These are strange and anxious times we live in. On one hand its amazing to know the whole world, in one way or another, is in quarantine. Almost eight billion people staying home or severely limiting the time they spend outside and with others. On the other, the Covid-19 pandemic produces a ton of anxiety for many diverse reasons. One important anxiety causing reason is the economy and the possibility of a housing market crash.
Uncertainty is rearing its ugly head bringing fears of a 2008-like housing market crash. For many, the recession of 2008 is the only market shift they know, and it was a huge one, which is why there is so much concern today. However, despite the short-term future looking sluggish for the general economy, housing will be fine. The housing market today is very different than in 2008, with conditions pointing to stability not volatility.
Perhaps the biggest difference between 2008, and our situation today is that the Great Recession was system driven rather than event driven. History has recorded the various causes, but at its core was the breakdown of the home buying financial system, from how mortgages were offered, underwritten, packaged and sold to institutional investors. The overall process became fraught with moral hazard undermining the traditional solid base of home ownership, making mortgages very easy to obtain, creating a house of cards which could no longer sustain itself. At the same time, the ease of buying a home formed a frothing bubble which saw values increase in days, where years are traditionally needed. In short the system was broken
By contrast, 2020 is experiencing a global pandemic from Covid-19, a highly contagious virus. This is a singular event, one big thing that not only hit one community, but the whole world. Despite the pandemic’s reach, it is still only one event, which will eventually end. The real estate market was strong coming into it, as was our economy. It is as if someone pressed the pause button on the economy and stopped everything. Though there are consequences, unemployment for example, once the economy starts again it will run and quickly correct, absorbing many of the consequences. Nothing was broken on a basic scale.
In terms of real estate prices, supply and demand dynamics still hold. Before the pandemic there was no coming bubble and inventory remained tight. Thus far nothing has occurred during the quarantine to change these factors. Absent fundamental changes in inventory or financing to cause a significant drop in prices, there should be little prolonged variation in price. A healthy market with strong indicators equals a safe lending environment. Things will go back to normal and, if anything, we might encounter a short term price drop due to fear, followed by a small increase due to pent up demand created during the quarantine.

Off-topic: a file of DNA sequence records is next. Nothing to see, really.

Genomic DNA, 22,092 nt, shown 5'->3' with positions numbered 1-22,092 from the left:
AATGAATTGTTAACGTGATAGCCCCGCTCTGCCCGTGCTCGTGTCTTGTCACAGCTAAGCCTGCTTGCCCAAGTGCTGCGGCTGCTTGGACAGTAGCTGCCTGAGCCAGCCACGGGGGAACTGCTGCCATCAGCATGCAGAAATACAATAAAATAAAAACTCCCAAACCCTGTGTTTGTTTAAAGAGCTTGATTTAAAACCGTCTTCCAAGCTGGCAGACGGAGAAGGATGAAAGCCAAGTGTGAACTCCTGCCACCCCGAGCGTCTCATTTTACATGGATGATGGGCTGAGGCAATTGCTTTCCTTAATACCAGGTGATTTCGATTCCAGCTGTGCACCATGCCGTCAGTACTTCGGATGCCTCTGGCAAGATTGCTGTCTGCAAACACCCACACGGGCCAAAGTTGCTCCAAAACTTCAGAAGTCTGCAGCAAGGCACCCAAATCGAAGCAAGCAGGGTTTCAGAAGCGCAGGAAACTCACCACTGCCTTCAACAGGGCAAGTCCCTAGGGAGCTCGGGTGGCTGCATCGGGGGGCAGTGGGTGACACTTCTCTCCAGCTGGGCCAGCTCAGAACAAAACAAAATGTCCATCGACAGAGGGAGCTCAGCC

Another big difference is the general impact of Covid-19 versus the economic recovery from the quarantine. In 2008, the explosion of a broken system lead to consequences that took years to correct. This meant the recovery, in terms of GDP growth, looked like an L, with a large drop following the initial crash then a flat line for a while before growth began. Conversely, economists believe the losses experienced in the economy due to short term consequences, businesses closing, layoffs, and lack of economic activity, will be recuperated in a short time, which will look like a V. Or maybe a U if it takes a little longer to reopen some businesses.
Finally, there is now awareness a global pandemic is possible and it is necessary to learn from this experience. The United States is an amazing country with the capacity to adjust, pivot and continue. Meaning a vaccine will be found and adjustments to supply chains made to ensure shortages do not exist the next time there is a similar problem. Contingency plans will be in place so the healthcare system won’t be overwhelmed and that the economy does need to be paused. The abilities to learn, adapt, and change lead to better preparation no matter what type of event occurs.
Looking at the current landscape, uncertainty leads to fear of a potential crash in the housing market, maybe even as bad as 2008. However, current fundamental conditions don’t support that emotional response. Rather the key differences between 2008 and 2020, point to the fact that we will be fine coming out of the pandemic. Housing will recover quickly, and we may even experience a very competitive market in the second semester because of pent up demand. Many buyers whose processes where stopped during the quarantine will dive back into the market once things are back to normal, fear and uncertainty recede. Moreover, the housing market has not completely stopped with transaction levels between 60 and 70% of pre pandemic levels. In short, this will pass, and housing will be just fine.